To hear Mayor Bloomberg and NYPD Commissioner Ray Kelly explain it, stop-and-frisk is a messy but invaluable tool used to keep weapons off the street. But an analysis of stops in 2012 confirms that the tactic is vastly more effective at generating marijuana arrests. The NYCLU [PDF] looked at last year's 532,911 stops and found that while the NYPD recovered 729 guns, more than 5,000 people were arrested for marijuana possession. Indeed, marijuana was the top reason to be arrested during a stop in 2012, ahead of trespassing and criminal possession of a weapon.
Surveys have shown that whites use marijuana at higher rates than blacks or Hispanics, yet of the 26,225 marijuana-related stops made in 2012, only 8.7% involved whites—61.4% involved blacks or Hispanics.
Another finding in the report seems to lend credence to the issue raised by the judge in the federal stop-and-frisk on Monday: justifying the overwhelming percentage of blacks and Latinos being stopped could lead police to stop people solely for the color of their skin, not any reasonable suspicion.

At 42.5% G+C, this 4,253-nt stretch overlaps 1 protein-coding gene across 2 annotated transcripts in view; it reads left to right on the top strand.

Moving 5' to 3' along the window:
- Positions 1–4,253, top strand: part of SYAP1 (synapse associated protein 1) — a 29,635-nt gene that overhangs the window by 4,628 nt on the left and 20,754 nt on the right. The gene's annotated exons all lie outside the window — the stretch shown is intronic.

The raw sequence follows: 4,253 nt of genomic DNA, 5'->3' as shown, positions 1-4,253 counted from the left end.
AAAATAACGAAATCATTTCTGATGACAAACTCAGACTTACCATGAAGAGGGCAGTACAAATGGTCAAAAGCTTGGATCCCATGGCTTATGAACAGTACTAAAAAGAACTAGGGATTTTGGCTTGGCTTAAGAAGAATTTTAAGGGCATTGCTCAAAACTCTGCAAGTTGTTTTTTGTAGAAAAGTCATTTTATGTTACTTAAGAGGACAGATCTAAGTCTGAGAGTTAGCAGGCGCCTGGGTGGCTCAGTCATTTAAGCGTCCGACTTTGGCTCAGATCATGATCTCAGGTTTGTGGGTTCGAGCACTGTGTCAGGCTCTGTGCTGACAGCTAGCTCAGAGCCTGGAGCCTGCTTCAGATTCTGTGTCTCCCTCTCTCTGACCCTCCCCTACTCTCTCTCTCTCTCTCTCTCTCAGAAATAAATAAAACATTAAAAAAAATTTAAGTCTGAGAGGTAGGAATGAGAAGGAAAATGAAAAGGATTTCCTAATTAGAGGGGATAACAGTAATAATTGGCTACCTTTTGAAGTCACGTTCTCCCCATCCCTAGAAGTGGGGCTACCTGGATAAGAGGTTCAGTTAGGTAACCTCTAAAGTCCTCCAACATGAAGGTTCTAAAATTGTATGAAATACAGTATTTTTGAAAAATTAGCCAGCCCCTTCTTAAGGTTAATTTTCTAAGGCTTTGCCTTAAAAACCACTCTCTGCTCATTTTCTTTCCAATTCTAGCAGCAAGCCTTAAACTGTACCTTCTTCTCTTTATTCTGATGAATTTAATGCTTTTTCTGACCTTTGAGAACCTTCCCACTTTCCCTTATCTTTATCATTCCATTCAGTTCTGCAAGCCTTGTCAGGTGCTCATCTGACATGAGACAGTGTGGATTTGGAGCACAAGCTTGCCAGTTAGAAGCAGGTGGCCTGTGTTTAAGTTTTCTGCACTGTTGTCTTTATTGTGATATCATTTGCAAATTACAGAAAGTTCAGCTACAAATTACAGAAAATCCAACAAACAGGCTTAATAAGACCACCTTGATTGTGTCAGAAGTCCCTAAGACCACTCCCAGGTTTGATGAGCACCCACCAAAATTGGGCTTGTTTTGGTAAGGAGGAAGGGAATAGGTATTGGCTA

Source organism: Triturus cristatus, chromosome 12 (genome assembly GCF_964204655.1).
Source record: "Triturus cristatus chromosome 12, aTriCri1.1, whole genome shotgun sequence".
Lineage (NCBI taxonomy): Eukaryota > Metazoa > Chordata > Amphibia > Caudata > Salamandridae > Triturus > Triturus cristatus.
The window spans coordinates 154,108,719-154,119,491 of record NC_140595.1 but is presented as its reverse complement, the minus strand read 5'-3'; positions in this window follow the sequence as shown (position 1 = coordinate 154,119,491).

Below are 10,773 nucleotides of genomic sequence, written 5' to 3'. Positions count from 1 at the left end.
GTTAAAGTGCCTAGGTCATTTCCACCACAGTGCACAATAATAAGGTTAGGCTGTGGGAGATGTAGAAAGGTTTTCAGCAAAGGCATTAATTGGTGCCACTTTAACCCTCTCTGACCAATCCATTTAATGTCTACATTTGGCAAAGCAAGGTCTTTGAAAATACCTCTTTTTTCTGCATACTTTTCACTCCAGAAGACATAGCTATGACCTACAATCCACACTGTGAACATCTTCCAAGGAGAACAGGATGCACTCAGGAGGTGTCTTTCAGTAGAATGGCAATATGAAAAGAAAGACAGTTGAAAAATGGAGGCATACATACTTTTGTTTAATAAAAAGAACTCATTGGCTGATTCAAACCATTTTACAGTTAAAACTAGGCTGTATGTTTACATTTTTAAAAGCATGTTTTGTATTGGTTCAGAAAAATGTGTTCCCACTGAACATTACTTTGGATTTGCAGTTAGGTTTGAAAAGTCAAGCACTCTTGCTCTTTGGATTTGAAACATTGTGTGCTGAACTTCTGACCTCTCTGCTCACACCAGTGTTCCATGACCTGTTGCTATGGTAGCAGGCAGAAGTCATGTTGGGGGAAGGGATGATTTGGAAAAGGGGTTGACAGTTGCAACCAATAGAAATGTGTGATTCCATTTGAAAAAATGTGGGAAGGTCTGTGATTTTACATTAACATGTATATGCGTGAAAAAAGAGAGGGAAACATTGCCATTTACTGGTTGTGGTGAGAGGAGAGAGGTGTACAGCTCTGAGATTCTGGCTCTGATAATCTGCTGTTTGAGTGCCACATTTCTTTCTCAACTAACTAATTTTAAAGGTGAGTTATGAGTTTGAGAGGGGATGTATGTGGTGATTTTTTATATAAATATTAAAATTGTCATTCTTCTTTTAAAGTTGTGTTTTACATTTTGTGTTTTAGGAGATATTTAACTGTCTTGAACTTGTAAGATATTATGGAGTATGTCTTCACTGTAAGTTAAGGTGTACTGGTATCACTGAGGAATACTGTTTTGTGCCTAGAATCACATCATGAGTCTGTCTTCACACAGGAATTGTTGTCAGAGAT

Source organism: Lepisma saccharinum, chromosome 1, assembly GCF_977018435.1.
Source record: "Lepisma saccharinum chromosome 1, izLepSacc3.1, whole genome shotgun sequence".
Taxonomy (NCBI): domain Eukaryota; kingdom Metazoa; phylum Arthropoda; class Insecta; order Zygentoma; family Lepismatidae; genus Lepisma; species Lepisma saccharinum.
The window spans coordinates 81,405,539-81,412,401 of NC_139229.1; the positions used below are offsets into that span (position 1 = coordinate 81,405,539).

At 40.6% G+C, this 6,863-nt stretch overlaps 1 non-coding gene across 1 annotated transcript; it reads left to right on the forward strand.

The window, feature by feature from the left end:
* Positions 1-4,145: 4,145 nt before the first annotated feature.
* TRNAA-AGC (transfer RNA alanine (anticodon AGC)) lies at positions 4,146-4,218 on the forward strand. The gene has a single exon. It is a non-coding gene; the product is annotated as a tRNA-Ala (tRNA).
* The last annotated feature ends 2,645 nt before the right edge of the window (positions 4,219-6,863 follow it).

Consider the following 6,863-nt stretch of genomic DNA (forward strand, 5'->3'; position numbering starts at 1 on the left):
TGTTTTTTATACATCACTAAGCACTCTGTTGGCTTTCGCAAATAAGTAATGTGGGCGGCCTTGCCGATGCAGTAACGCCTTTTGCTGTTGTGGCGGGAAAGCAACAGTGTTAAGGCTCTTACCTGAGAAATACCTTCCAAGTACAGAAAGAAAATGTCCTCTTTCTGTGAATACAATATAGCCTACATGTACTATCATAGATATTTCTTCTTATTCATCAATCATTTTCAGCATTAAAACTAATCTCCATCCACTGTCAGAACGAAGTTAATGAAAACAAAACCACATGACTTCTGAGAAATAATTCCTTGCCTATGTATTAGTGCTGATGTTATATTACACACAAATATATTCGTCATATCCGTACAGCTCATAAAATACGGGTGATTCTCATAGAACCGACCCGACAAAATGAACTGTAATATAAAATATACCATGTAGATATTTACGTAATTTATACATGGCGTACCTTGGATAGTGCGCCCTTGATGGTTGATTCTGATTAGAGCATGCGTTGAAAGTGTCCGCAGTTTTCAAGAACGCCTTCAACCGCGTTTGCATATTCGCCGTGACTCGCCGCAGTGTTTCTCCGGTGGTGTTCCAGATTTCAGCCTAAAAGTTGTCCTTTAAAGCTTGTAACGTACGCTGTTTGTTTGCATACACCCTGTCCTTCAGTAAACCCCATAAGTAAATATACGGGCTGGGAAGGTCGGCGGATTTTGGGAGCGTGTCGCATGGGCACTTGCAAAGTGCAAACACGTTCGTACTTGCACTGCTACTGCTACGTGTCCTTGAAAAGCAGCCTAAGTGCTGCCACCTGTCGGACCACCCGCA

For instance, blacks or Latinos make up only 7.8% of the residents in the 17th Precinct, which covers Kips Bay, Turtle Bay, and Murray Hill. But 74% of those stopped in that precinct were people of color. In Greenwich Village's 6th Precinct, that number was 83.5%, despite the fact that only 8% of the neighborhood's population has that racial makeup.
It's also important to note that stops decreased by 22% from 2011; marijuana arrests are also on track to fall by 20%; crime has also decreased, but Kelly and Bloomberg's defense of stop-and-frisk has not. "This gives the lie to the NYPD’s repeated claims that more and more stops are needed to save lives,” NYCLU Associate Legal Director Chris Dunn said in a statement.